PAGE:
On Cantor's defeat, Obama's foreign policy debacle and old-school basketball [Commentary]

Item: Washington is abuzz with the shocking defeat of House majority Leader Eric Cantor in a Republican primary. David Brat, a tea party-inspired college professor with little money but plenty of energy, pulled off the historic upset.

Most of the mainstream media coverage focused on Mr. Cantor's support (albeit tepid) for a set of immigration reform principles that some on the right interpreted as "amnesty"— and that such support was the primary cause of his loss at the hands of an unknown, underfunded candidate.


Yet every other incumbent Republican who has signaled an openness toward reform legislation has won his primary this cycle. And if Mr. Cantor was seen as so soft on immigration, why did Politico (a popular Capitol Hill political daily) write a story on the day of the primary about an aggressive White House sponsored campaign to educate and punish Mr. Cantor due to his alleged opposition to comprehensive reform?

My numerous discussions with former colleagues reflect another (under the radar) reason for the majority leader's demise: the familiar and always effective "he's gone Washington on us" indictment. It is a charge easily made against leadership types in both parties. Recall House Speaker Tom Foley and Senate Majority Leader Tom Daschle losing re-election bids on identical grounds while Senate leaders Bob Dole and Bill Frist faced similar obstacles in their respective presidential bids.


The dilemma is easy to understand. Speakers and majority leaders must keep the legislative trains running on time, negotiate a variety of thorny issues with opposing leaders, travel and raise money on behalf of their fellow colleagues (and viable challengers), and fulfill their legislative obligations as members of Congress. Notice this demanding schedule offers little time to attend local Little League parades, road openings and volunteer fire department dinners — places where elected officials are able to be seen while interacting with voters. And it is here where too many missed public opportunities "back home" can result in an embarrassing loss. The bottom line: Even in the age of social media and instant electronic communication, spending time tending to the home flock counts.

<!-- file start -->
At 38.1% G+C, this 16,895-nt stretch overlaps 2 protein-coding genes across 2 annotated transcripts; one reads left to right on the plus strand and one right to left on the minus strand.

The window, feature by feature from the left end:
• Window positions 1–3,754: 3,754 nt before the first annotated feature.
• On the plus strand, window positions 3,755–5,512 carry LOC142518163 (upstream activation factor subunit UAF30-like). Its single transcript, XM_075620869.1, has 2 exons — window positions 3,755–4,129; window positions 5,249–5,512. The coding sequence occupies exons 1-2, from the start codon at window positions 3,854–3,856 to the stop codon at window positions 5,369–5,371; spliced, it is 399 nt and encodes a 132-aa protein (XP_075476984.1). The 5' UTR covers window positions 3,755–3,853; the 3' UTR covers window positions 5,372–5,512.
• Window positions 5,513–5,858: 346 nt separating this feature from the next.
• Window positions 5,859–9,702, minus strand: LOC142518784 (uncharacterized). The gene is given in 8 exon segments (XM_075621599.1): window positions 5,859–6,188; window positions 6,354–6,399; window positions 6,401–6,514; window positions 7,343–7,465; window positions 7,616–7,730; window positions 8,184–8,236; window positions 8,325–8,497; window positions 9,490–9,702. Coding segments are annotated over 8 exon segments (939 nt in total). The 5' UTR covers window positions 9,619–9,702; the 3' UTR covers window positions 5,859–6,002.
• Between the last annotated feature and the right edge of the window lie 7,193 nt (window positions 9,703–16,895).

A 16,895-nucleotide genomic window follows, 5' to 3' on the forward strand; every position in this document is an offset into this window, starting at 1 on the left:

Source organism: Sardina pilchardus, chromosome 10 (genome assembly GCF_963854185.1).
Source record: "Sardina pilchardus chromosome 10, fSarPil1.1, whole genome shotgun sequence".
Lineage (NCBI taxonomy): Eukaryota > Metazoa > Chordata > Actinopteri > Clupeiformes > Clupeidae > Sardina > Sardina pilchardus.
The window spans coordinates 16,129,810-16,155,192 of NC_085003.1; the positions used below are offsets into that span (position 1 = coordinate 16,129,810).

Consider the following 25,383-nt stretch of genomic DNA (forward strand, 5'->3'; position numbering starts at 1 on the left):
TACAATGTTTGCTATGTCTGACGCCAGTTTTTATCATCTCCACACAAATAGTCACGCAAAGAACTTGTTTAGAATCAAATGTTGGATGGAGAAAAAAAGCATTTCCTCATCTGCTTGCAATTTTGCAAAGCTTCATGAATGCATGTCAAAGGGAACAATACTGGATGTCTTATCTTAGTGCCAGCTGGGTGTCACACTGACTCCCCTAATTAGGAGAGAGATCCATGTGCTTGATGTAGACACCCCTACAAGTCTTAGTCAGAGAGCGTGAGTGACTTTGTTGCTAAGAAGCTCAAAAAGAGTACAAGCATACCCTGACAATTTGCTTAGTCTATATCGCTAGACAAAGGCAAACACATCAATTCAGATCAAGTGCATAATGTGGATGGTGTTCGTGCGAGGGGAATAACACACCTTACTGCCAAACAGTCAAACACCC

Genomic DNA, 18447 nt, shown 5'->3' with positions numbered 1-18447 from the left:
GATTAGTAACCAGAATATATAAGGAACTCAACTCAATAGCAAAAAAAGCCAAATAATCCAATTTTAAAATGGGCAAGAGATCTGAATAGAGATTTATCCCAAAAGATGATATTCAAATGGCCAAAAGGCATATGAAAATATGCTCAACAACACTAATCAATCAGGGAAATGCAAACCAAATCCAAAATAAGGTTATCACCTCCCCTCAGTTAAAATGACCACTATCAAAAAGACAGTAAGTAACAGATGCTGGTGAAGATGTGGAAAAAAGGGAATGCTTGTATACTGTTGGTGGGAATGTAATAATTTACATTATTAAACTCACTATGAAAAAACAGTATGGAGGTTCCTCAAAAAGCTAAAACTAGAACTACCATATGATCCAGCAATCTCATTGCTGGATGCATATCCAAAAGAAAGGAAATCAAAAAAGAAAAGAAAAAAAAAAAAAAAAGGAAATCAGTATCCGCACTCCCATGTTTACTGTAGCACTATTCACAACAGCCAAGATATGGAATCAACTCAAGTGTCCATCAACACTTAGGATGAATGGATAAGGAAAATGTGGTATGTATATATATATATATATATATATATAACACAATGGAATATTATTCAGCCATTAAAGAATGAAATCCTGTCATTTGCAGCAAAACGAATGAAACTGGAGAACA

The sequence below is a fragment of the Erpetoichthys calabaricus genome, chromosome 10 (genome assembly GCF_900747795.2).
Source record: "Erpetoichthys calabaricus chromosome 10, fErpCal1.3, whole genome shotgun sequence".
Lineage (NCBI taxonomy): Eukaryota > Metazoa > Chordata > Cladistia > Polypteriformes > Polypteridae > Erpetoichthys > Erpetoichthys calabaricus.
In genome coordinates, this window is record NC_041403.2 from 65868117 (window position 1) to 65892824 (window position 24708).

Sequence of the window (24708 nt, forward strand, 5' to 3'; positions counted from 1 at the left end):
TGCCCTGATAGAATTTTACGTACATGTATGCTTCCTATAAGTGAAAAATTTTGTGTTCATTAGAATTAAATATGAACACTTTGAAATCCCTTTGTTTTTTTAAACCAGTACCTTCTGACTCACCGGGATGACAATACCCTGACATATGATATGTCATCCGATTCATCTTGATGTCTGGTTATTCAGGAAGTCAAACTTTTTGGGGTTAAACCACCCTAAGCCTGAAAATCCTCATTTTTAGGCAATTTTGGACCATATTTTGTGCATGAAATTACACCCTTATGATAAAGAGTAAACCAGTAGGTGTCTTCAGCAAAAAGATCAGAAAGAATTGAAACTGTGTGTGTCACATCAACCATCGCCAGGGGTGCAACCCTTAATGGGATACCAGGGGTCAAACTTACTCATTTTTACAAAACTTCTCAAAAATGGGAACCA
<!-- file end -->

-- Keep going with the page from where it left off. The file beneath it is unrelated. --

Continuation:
Item: Remember when President Barack Obama assured a concerned electorate that "al-Qaida was on the run" during a hotly contested re-election campaign? Such rhetoric represented welcome assurance for a war weary people. And, after all, Osama Bin Laden had been taken down by Seal Team Six, and an aggressive drone campaign was killing high ranking terrorists at an impressive rate.

Fast forward 18 months. Extremists in Nigeria have kidnapped and held hostage 300 young school girls, a third of Iraq has fallen to the Islamic State of Iraq and Syria (an army of killers too violent for al-Qaida), the Taliban and related jihadist groups are resurgent in Afghanistan, drone strikes are down but the number of jihadist fighters worldwide has more than doubled, and now the U.S. looks to the number one state sponsor of terrorism in the world, Iran, for support in stopping ISIS's murderous campaign against Shiite Iraqis and the further destabilization of Iraq.

Mr. Obama's campaign statement was untrue when originally uttered. Today, it's merely further evidence of seriously flawed foreign policy assumptions from a White House far better at the art of campaigning than governing.

Item: My new favorite NBA player is San Antonio Spurs forward Kawhi Leonard. And it's not for the 22-year-old's leaping ability, his feathery jump shot, his defense against Lebron James during the playoffs, his excellent ball handling skills or his remarkable dedication to improving his game. It's not even due to the resiliency he developed following the still unsolved murder of his dad at the Compton, Calif. car wash he owned.

These attributes are compelling, of course. But my admiration stems from the way he conducts himself on and off the court. The kid is all old school. You never see an "it's all about me" chest thump or a crowd glare, or even much of a smile after a big play. In fact, the man is downright dull. A terrible interview; mostly cliches about all 13 guys working together toward a common goal. Oh, and plenty of respect for the opponent. Mostly, he reflects the handling of success and failure with the exact same quotient of personal class.

Flashback question: What did Johnny Unitas do immediately after Alan Ameche scored the most famous touchdown in pro football history — the winning score in "The Greatest Game Ever Played"? Answer: He just turned and walked away. Betcha Kawhi Leonard would have done the same…

Robert L. Ehrlich Jr.'s column appears Sundays. The former Maryland governor and member of Congress is a partner at the law firm King & Spalding, the author of "Turn this Car Around" and "America: Hope for Change" — books about national politics. His email is


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